The 16th of October marks ‘World Food Day’, a worldwide celebration to raise awareness of food security, malnutrition and poverty. Since it was founded in 1945, countries have used the day to come together and strengthen international and national solidarity in the struggle against world hunger. To celebrate ‘World Food Day’, we thought it would be fitting to look at the life of Lord and Rector. Orr spent much of his career fighting against hunger and malnutrition in Britain during the war and post-war years. He was also one of the first scientists to identify the link between low income and nutritional deprivation.
Born in Kilmaurs in Ayrshire, Orr graduated MA from the University in 1902; BSc in 1910 and MB, ChB in 1912. Through the 1920s, his own research was devoted mainly to animal nutrition but his focus changed to human nutrition both as a researcher, undertaking large-scale surveys, and an active lobbyist and propagandist for improving people’s diets.
In 1927, he proved the value of milk being supplied to school children, which led to free school milk provision in the UK. His 1936 report: Food, Health and Income showed that at least one third of the UK population were so poor that they could not afford to buy sufficient food to provide a healthy diet.
During the Second World War, he was a member of Churchill’s Scientific Committee on Food Policy and helped to develop food rationing. Post war he accepted the post of director-general of the Food and Agriculture Organization of the United Nations. He set up an International Emergency Food Council, with thirty-four member nations, to meet the post-war food crisis but his proposal for the establishment of a World Food Board failed in 1947 and he resigned from his post.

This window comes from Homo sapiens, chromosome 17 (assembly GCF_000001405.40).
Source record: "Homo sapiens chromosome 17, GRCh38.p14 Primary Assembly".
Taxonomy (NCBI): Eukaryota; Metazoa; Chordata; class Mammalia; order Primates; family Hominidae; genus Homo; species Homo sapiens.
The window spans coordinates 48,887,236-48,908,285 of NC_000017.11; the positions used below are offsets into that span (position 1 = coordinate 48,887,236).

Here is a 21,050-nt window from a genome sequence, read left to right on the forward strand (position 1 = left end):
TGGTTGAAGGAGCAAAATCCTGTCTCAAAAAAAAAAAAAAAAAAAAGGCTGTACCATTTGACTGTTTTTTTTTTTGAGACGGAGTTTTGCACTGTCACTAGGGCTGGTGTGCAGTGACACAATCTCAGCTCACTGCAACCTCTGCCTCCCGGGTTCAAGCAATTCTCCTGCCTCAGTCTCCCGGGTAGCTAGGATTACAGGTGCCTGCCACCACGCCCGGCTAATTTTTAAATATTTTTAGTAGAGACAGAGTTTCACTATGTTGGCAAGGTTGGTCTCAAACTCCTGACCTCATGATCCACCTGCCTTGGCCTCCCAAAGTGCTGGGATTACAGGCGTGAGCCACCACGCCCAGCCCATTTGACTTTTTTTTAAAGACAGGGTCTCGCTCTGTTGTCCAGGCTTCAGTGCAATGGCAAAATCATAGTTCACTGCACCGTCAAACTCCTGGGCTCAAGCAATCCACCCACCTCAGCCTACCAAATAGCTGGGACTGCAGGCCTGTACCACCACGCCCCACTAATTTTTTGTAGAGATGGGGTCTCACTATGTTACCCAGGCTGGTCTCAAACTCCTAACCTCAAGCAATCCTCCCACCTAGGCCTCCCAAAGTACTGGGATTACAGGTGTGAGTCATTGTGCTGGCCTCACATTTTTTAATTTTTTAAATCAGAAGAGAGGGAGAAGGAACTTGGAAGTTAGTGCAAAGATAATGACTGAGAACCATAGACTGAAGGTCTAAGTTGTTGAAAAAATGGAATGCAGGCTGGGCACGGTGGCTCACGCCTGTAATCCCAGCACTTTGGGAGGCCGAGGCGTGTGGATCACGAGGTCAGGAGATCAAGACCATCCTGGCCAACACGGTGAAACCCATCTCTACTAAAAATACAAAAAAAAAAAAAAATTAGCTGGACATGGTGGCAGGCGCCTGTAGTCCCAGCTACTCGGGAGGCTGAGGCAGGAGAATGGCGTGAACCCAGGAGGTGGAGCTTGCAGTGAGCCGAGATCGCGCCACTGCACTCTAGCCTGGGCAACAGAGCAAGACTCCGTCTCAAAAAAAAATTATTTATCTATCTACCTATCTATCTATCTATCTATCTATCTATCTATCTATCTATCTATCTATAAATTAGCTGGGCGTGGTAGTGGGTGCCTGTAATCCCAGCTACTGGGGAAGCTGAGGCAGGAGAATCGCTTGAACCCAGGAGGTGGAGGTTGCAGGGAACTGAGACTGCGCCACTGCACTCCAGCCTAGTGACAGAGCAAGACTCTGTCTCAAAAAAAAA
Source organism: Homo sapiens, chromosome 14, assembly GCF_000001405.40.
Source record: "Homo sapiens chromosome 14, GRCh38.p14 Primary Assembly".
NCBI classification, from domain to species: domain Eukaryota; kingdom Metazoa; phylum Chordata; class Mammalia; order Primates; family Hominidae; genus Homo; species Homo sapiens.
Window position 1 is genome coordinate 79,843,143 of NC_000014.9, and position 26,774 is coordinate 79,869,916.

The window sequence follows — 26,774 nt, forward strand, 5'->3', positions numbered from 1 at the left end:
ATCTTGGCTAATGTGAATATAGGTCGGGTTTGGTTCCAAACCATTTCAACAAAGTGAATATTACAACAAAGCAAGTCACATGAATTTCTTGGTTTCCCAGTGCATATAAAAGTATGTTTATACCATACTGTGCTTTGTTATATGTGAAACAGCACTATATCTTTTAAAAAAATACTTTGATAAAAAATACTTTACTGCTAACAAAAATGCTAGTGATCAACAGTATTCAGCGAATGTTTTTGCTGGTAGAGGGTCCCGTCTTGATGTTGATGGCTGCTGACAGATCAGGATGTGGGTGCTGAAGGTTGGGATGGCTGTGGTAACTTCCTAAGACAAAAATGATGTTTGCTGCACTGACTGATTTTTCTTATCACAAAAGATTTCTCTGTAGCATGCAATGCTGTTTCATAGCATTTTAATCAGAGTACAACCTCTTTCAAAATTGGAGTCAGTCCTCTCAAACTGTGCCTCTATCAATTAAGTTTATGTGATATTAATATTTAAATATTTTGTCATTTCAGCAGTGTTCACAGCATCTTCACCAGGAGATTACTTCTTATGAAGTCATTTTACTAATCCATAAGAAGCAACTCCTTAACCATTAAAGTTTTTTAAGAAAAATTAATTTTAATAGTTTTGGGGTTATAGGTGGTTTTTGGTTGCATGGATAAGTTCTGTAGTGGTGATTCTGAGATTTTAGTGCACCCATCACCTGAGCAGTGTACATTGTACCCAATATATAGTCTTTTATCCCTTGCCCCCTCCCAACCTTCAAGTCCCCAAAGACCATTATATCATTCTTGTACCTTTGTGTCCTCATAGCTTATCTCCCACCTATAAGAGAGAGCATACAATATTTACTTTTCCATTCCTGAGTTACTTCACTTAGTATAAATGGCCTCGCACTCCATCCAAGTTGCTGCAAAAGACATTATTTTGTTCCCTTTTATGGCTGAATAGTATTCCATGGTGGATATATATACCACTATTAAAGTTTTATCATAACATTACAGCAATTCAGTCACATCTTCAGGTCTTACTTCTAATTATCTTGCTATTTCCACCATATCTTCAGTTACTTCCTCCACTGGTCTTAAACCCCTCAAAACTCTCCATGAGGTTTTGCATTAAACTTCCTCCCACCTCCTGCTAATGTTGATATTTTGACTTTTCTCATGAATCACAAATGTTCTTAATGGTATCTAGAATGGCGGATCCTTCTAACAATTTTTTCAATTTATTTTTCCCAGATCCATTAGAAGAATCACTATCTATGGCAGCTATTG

He was awarded the Nobel Peace Prize in 1949 for his scientific research into nutrition and his work as the first Director-General of the United Nations Food and Agriculture Organization. He donated the financial part of the Prize to the National Peace Council, the World Movement for World Federal Government, and other organizations devoted to world peace and a united world government.
Boyd Orr’s legacy can be seen throughout the University today. To mark his achievements, the University awarded him an honorary degree in 1947. Moreover, the Boyd Orr Building is named for him, and a collection of Orr’s WW1 medals are held in the Coin Cabinet of the Hunterian Museum. He will be remembered for his scientific integrity, and his firm belief that access to food and proper nutrition is vital to maintaining peace and prosperity worldwide.
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